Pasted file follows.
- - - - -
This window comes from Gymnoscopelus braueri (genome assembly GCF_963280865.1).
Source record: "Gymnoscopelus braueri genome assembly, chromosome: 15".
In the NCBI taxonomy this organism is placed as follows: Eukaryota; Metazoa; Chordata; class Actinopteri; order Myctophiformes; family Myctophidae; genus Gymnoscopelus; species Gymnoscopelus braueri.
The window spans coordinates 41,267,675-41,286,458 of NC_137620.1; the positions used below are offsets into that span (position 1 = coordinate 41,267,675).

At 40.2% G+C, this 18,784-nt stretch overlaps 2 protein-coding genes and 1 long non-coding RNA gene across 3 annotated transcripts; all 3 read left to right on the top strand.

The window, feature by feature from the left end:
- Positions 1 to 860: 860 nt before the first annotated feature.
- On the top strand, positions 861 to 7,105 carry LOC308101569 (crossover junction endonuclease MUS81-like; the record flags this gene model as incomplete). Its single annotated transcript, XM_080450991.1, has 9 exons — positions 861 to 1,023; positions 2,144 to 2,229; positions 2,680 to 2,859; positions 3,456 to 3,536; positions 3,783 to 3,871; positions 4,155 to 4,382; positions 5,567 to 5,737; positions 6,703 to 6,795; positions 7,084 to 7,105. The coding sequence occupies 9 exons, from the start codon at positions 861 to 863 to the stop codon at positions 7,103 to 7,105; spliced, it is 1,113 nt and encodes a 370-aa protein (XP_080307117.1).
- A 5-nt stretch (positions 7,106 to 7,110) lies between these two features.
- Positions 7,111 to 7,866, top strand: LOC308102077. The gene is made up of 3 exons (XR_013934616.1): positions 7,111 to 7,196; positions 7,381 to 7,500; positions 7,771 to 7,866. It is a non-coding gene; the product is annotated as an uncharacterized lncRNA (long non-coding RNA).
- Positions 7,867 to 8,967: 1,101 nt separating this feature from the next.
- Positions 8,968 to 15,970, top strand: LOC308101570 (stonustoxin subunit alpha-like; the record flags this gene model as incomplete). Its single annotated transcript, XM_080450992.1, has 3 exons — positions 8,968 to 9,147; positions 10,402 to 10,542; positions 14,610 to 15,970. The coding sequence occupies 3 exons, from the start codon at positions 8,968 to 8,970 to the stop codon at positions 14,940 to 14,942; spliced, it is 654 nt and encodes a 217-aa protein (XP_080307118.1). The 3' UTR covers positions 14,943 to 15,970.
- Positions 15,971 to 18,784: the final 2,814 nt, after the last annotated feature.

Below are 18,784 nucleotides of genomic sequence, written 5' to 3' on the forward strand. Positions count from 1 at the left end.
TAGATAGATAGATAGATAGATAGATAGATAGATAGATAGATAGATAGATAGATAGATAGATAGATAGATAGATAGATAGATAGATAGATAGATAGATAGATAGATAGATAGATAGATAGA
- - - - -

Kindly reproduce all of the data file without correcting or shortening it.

This window comes from Gymnoscopelus braueri (genome assembly GCF_963280865.1).
Source record: "Gymnoscopelus braueri genome assembly, chromosome: 15".
In the NCBI taxonomy this organism is placed as follows: Eukaryota; Metazoa; Chordata; class Actinopteri; order Myctophiformes; family Myctophidae; genus Gymnoscopelus; species Gymnoscopelus braueri.
The window spans coordinates 41,267,675-41,286,458 of NC_137620.1; the positions used below are offsets into that span (position 1 = coordinate 41,267,675).

At 40.2% G+C, this 18,784-nt stretch overlaps 2 protein-coding genes and 1 long non-coding RNA gene across 3 annotated transcripts; all 3 read left to right on the top strand.

The window, feature by feature from the left end:
- Positions 1 to 860: 860 nt before the first annotated feature.
- On the top strand, positions 861 to 7,105 carry LOC308101569 (crossover junction endonuclease MUS81-like; the record flags this gene model as incomplete). Its single annotated transcript, XM_080450991.1, has 9 exons — positions 861 to 1,023; positions 2,144 to 2,229; positions 2,680 to 2,859; positions 3,456 to 3,536; positions 3,783 to 3,871; positions 4,155 to 4,382; positions 5,567 to 5,737; positions 6,703 to 6,795; positions 7,084 to 7,105. The coding sequence occupies 9 exons, from the start codon at positions 861 to 863 to the stop codon at positions 7,103 to 7,105; spliced, it is 1,113 nt and encodes a 370-aa protein (XP_080307117.1).
- A 5-nt stretch (positions 7,106 to 7,110) lies between these two features.
- Positions 7,111 to 7,866, top strand: LOC308102077. The gene is made up of 3 exons (XR_013934616.1): positions 7,111 to 7,196; positions 7,381 to 7,500; positions 7,771 to 7,866. It is a non-coding gene; the product is annotated as an uncharacterized lncRNA (long non-coding RNA).
- Positions 7,867 to 8,967: 1,101 nt separating this feature from the next.
- Positions 8,968 to 15,970, top strand: LOC308101570 (stonustoxin subunit alpha-like; the record flags this gene model as incomplete). Its single annotated transcript, XM_080450992.1, has 3 exons — positions 8,968 to 9,147; positions 10,402 to 10,542; positions 14,610 to 15,970. The coding sequence occupies 3 exons, from the start codon at positions 8,968 to 8,970 to the stop codon at positions 14,940 to 14,942; spliced, it is 654 nt and encodes a 217-aa protein (XP_080307118.1). The 3' UTR covers positions 14,943 to 15,970.
- Positions 15,971 to 18,784: the final 2,814 nt, after the last annotated feature.

Below are 18,784 nucleotides of genomic sequence, written 5' to 3' on the forward strand. Positions count from 1 at the left end.
TAGATAGATAGATAGATAGATAGATAGATAGATAGATAGATAGATAGATAGATAGATAGATAGATAGATAGATAGATAGATAGATAGATAGATAGATAGATAGATAGATAGATAGATAGA